Bill Murray, Jan Vogler and Friends: New Worlds tour – on a cold Buffalo night, a perfect storm of actor, musicians, audience, and venue, Buffalo Rising

The tour started in California and on Monday it’s off to Carnegie Hall, but this Wednesday night, while outside the wind blew and the rain fell, inside Kleinhans Music Hall, for over two hours without a break, including five encore pieces, Bill Murray was all ours and we were all his.

Looking up the word “entranced” gives the synonyms: captivated, engrossed, fascinated, charmed, delighted, enthralled, spellbound, mesmerized, enchanted, and riveted. Yes, we were. With wild applause, peals of laughter, but mostly moments where you could hear a pin drop, the almost 2,400 faithful and those about to be converted were in the hands of a master.

So what was this event, anyway? Booked by the Buffalo Philharmonic, it was a meeting of old world, European classical music, where a trio of piano, violin, and cello played Bach, Schubert, Ravel, Saint-Saens, and Shostakovich along with some new world, American music, and a selection of readings of American literature mostly dealing with the “outsider” coming to terms with his life.

This examination of “the stranger” was prime Bill Murray real estate, the very essence of a comedian and performer who all his life has been “a little off” of the mainstream – the uninvited, seemingly clueless or rude guest who makes us question our own values and attitudes. And that was the thread that connected all the readings and songs. For the record, Murray is not a traditional singer-actor-dancer, but he does all those things, and more, and because it’s so honest, it all works. All of it. Even his singing Maria’s song “I Feel Pretty.” Really. You had to be there.

He is one hell of a reader, though.

The readings started with an interview of the American ex-patriot writer Ernest Hemingway trying to be Parisian, then went on to poetry by Walt Whitman, who asked uncomfortable questions of America and was often rebuked, and on to a reading from James Fenimore Cooper’s The Deerslayer, a novel about the white man, Natty Bumpo, who had “gone native” and was now about to kill a man to aid his Indian friend. The emotional high point of the evening came with a reading from Mark Twain’s Adventures of Huckleberry Finn in which Huck must decide whether to be “white” and turn his friend Jim over to the slave hunters, or whether to commit the “sin” of helping “steal” a white slave owner’s “property.” Using a variety of voices to become Huck, Jim, and the two slave hunters, it was a moment. After the concert we hoped that someone had taken Bill Murray over to the downtown Central Library, which houses the original manuscript of Huck Finn, considered the first great American novel. I think he would have liked that.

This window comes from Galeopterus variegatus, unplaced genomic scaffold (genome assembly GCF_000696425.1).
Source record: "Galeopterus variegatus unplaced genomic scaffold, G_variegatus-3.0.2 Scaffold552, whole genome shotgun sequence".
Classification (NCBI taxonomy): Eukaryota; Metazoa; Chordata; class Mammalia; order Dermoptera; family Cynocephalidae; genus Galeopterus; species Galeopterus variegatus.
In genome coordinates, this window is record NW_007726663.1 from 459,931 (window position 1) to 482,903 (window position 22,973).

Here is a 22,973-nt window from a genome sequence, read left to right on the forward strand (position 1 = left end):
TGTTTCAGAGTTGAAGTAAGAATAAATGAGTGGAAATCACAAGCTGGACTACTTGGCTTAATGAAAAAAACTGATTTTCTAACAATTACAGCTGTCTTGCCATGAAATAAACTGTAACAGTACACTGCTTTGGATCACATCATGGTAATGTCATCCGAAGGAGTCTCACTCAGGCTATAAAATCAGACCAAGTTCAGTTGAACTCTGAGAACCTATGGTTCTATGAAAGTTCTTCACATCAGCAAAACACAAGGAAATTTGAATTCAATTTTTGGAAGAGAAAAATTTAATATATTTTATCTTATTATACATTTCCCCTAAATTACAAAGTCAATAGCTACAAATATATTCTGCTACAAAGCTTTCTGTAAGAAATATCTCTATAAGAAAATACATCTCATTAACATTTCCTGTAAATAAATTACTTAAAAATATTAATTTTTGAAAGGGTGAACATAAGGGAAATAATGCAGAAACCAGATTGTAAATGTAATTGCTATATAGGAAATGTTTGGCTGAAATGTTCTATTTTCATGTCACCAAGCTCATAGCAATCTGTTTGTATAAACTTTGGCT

And, Murray knew his audience, getting one of the biggest cheers when singing “America” from Leonard Bernstein and Stephen Sondheim’s 1956 West Side Story which includes the lines: “Nobody knows in America / Puerto Rico’s in America!” still very topical after 60 years.

It’s the mark of a great performer to surround him or herself with others of equal talent.

It’s the mark of a great performer to surround him or herself with others of equal talent, and Bill had assembled what for classical audiences was an all-star team playing two multi-million-dollar Stradivari instruments: violinist Mira Wang and cellist Jan Vogler with Vanessa Perez at the Steinway piano.

Earlier this fall, my son begged me to buy tickets. I explained to him “You know, son, there’s going to be classical music, lots of it, are you SURE that you want to go?” And he replied “But dad, it’s BILL MURRAY!” And, after looking at the ticket prices, I again said “You know, son, there’s going to literature and poetry, lots of it, are you SURE that you want to go?” And he replied “But dad, it’s BILL MURRAY!” And he and I were both right. Late to the party was my wife, who wasn’t really up for an evening of yucks and hi-jinx, but after listening to an interview with Rachel Martin on NPR’s “Morning Edition” she too was on my case. I was surprised after going to the BPO website, how few tickets remained.

Was the venue part of the evening? You bet. Kleinhans vaunted acoustics were a “fourth man” in this event. Murray was mic’d, but the three musicians were not, adding to the intimacy of the evening. I found it interesting that on Tuesday, the venue hosted Grammy Award winning classical chamber music superstars, the Takacs string quartet (all chamber music) and tonight, Thursday, the literary BABEL series hosts a conversation with environmental author and activist Terry Tempest Williams (all literary talk) and in between Bill Murray brought those two worlds together – music and literature – seamlessly.

While that expression “it’s hard to explain; you had to be there” applies, there is a CD of the tour available.

Kleinhans Music Hall is located at “3 Symphony Circle” Buffalo, 14201 where Porter Avenue, Richmond Avenue, North Street and Wadsworth meet at a traffic circle. For music events visit or call (716) 885-5000.

Next up is a “BPO Rocks!” event: “Just Imagine – A Tribute to John Lennon” Friday, October 13 at 8:00 p.m. And on Saturday, as part of Hispanic Heritage Month, the BPO’s KeyBank Pops Series presents The Mambo Kings. Then it’s back to classical music, mostly, with the M&T Bank Classics concert “Russian Fantasy” featuring music by Borodin and Prokofiev and in-between, five-time Grammy-winning electric bassist Victor Wooten joins the orchestra for a performance of “The Bass Whisperer.”